The sector is already a major economic contributor, and looks set to grow strongly over the coming years. Tourism and travel directly contributed RO893.4m to GDP in 2012, or 3.1 per cent of the total, according to the World Tourism and Travel Council (WTTC), a global industry body. But the WTTC emphasises the industry's broader economic impact -- direct, indirect and induced -- to the economy, meaning not just spending by tourists and government expenditure on tourist facilities, but also investment related to the sector (such as on new hotels and aircraft), government spending to support tourism (for example promotion, and infrastructure around resorts) and the development of related supply chains. By this measure, tourism and travel are worth upwards of RO2bn, or 7.0 per cent of GDP.

Clearly, tourism's contribution to the non-oil economy is proportionately larger; once one strips out hydrocarbons, the industry probably generates around 14 per cent of GDP, making it one of the major drivers of diversification.

It is also a significant employer, importantly in a country in which the population is growing rapidly and the youth bulge brings large numbers of young people onto the labour market every year. The WTTC estimates that 77,500 jobs are supported by tourism directly and indirectly, equivalent to seven per cent of the total workforce.

robust growth

Good news, then, that growth is expected to be robust. The WTTC expects the sector's direct contribution to grow by an average 5.1 per cent per year between 2013 and 2023, while its total economic impact will rise by 5.5 per cent annually. A 2013 report from the World Economic Forum (WEF) comes to a similar conclusion, forecasting annual growth of 5.2 per cent to 2022.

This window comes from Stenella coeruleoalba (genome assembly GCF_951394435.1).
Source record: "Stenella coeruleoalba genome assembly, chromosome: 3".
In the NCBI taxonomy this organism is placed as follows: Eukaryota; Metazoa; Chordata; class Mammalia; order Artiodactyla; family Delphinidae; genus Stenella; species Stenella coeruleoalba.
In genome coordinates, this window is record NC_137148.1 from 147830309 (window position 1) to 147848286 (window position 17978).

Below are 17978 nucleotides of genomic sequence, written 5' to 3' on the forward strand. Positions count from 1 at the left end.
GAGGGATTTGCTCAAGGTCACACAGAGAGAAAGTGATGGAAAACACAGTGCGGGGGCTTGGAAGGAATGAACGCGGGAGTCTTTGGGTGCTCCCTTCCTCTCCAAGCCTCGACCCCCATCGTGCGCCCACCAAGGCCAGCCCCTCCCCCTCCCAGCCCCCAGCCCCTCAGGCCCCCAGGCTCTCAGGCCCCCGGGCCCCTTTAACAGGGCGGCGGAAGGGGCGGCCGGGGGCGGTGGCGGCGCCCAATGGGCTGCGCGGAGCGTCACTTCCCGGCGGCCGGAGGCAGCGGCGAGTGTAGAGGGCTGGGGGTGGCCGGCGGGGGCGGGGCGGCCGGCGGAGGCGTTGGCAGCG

Oman has a strong natural appeal as a destination.

A thriving and well-preserved Arabian culture complements beautiful and varied scenery including mountains, deserts, beaches and sub-tropical Dhofar, as well as historical towns and the country's famous forts. Other Gulf countries do not quite have this combination

However, the government might hope to exceed these forecasts, having set the goal of attracting 12m tourists a year by 2020. This is an ambitious target indeed. For purposes of comparison, Egypt, one of the world's oldest tourist destinations, attracted a record 14m tourists in 2010, the year before its revolution, while Morocco, another major regional destination, welcomed 9.5m in 2013. Some might also question whether visitor arrivals is necessarily the most important target, revenues being more significant in terms of economic impact, and that the Sultanate should focus on bringing fewer, higher-spending tourists. But, given the size of the global tourism market, bringing in several million more visitors while focusing on middle- and upper-income demographics is not incompatible. With the right strategy, Oman should be able to attract many more tourists without succumbing to low-value mass-market tourism that could prove to be environmentally and culturally detrimental. And currently, the country seems to be developing a tourism product mix that can position it to build both arrival numbers and value.